In recent days, two Canadians – a 27-year-old man in Northern British Columbia and an 11-year-old girl in Manitoba – were found dead. In both cases, the involvement of bears is suspected.
However autopsies have not yet revealed causes of death – one the few facts known in these cases is that injuries (it’s unknown if they’re postmortem or perimortem) consistent with bear attacks were observed on the bodies of the deceased.
Both of these events are tragic. The loss of a loved one, particularly when both are so young, is painful to even outside observers. Unfortunately, these tragedies may lead to – and in one case have already led to – more tragic deaths.
In the case of the camper near Parsnip River in BC, responding law enforcement officials first shot a wolf found near the body, and later a bear. It remains unknown if either were involved or responsible for the death of the camper.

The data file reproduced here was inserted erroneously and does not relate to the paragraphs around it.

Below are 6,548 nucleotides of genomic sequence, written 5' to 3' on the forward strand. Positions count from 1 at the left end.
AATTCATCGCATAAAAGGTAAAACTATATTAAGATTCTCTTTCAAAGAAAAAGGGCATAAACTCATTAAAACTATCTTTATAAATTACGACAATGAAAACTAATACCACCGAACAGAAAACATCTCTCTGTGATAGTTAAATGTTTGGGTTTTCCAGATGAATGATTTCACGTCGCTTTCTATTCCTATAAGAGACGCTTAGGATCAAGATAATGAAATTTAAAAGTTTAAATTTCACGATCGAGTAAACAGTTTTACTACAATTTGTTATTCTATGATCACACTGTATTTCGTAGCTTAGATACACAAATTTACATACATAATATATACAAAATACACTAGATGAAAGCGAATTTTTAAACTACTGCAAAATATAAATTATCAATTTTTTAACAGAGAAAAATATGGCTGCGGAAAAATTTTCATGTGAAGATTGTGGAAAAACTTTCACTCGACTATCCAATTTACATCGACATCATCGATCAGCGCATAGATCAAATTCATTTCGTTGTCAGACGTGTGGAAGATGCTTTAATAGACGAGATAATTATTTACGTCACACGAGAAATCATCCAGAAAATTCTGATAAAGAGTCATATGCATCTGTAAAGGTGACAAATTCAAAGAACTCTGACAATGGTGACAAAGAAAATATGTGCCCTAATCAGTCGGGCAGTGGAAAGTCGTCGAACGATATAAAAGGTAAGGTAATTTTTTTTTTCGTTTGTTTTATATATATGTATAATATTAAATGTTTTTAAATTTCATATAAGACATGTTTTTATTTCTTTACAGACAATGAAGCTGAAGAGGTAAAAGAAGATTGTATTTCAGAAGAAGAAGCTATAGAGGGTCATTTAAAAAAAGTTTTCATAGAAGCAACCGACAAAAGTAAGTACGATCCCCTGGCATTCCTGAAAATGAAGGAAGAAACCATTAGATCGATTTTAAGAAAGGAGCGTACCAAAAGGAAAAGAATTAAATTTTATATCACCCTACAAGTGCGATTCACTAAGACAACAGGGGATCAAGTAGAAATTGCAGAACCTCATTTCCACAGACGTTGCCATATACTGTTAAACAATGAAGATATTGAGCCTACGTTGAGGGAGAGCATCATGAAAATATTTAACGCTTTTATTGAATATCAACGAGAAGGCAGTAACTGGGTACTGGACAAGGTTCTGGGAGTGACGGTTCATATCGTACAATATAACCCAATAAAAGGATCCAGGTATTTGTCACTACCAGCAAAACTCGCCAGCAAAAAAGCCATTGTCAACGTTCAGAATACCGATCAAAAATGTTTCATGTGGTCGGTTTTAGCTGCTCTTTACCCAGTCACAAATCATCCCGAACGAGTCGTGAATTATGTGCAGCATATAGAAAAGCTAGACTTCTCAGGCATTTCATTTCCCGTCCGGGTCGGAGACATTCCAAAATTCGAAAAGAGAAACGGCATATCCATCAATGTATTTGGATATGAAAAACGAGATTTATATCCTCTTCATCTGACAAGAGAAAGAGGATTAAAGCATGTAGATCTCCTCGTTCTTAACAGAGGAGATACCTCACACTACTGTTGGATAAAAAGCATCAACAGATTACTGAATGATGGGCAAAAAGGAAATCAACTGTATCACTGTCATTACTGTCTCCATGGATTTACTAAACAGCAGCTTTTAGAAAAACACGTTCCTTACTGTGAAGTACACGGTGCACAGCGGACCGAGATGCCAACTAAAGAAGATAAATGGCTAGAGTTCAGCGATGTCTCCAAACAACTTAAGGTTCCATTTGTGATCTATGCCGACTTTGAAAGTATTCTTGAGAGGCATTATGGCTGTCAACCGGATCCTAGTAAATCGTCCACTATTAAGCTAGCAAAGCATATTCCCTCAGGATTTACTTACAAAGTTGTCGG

It is imperative that we – as a society – try to remain pragmatic in these cases. Our emotional responses are justified and reasonable. But we must realize that wild animals such as bears, wolves, coyotes, cougars and even raccoons will eat carrion – and once a human has died, in the wild, they become no different than a deceased wild animal. Particularly in the case in BC, two animals who may have had nothing to do with the tragic death of a 27-year-old man were killed, simply for being in the area.
Our thoughts and prayers are with the families who have lost loved ones. And we ask, with the utmost respect and empathy, that these communities be cautious in seeking vengeance or an easy answer. Long before lethal action is taken, we must first understand what truly happened.
Learn to reduce potential conflict with animals such as bears in our website's Living With Wildlife section.